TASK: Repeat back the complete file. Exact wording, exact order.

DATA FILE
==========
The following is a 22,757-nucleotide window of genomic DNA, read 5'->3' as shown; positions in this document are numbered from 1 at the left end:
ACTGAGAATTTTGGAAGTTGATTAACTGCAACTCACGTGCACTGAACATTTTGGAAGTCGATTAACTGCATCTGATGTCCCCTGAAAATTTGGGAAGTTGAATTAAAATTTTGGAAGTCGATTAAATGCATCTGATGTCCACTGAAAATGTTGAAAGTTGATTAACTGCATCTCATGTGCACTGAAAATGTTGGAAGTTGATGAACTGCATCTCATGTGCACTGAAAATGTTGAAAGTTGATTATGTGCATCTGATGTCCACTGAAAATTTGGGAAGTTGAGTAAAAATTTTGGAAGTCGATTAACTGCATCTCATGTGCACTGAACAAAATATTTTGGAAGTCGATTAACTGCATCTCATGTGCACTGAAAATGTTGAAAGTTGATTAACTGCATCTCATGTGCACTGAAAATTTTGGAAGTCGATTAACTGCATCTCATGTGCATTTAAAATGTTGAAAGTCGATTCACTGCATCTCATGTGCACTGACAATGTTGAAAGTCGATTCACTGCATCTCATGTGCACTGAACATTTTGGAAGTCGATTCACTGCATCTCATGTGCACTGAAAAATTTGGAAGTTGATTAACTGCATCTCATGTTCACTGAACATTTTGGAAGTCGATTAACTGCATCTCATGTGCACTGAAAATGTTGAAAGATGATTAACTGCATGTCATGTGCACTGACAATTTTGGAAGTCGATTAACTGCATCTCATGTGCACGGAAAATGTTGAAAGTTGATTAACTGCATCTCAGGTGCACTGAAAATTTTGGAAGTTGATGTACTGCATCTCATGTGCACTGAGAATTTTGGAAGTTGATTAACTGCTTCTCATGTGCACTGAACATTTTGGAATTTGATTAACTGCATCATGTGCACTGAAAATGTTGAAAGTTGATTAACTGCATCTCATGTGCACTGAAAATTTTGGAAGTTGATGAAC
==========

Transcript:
The following is a 22,757-nucleotide window of genomic DNA, read 5'->3' as shown; positions in this document are numbered from 1 at the left end:
ACTGAGAATTTTGGAAGTTGATTAACTGCAACTCACGTGCACTGAACATTTTGGAAGTCGATTAACTGCATCTGATGTCCCCTGAAAATTTGGGAAGTTGAATTAAAATTTTGGAAGTCGATTAAATGCATCTGATGTCCACTGAAAATGTTGAAAGTTGATTAACTGCATCTCATGTGCACTGAAAATGTTGGAAGTTGATGAACTGCATCTCATGTGCACTGAAAATGTTGAAAGTTGATTATGTGCATCTGATGTCCACTGAAAATTTGGGAAGTTGAGTAAAAATTTTGGAAGTCGATTAACTGCATCTCATGTGCACTGAACAAAATATTTTGGAAGTCGATTAACTGCATCTCATGTGCACTGAAAATGTTGAAAGTTGATTAACTGCATCTCATGTGCACTGAAAATTTTGGAAGTCGATTAACTGCATCTCATGTGCATTTAAAATGTTGAAAGTCGATTCACTGCATCTCATGTGCACTGACAATGTTGAAAGTCGATTCACTGCATCTCATGTGCACTGAACATTTTGGAAGTCGATTCACTGCATCTCATGTGCACTGAAAAATTTGGAAGTTGATTAACTGCATCTCATGTTCACTGAACATTTTGGAAGTCGATTAACTGCATCTCATGTGCACTGAAAATGTTGAAAGATGATTAACTGCATGTCATGTGCACTGACAATTTTGGAAGTCGATTAACTGCATCTCATGTGCACGGAAAATGTTGAAAGTTGATTAACTGCATCTCAGGTGCACTGAAAATTTTGGAAGTTGATGTACTGCATCTCATGTGCACTGAGAATTTTGGAAGTTGATTAACTGCTTCTCATGTGCACTGAACATTTTGGAATTTGATTAACTGCATCATGTGCACTGAAAATGTTGAAAGTTGATTAACTGCATCTCATGTGCACTGAAAATTTTGGAAGTTGATGAAC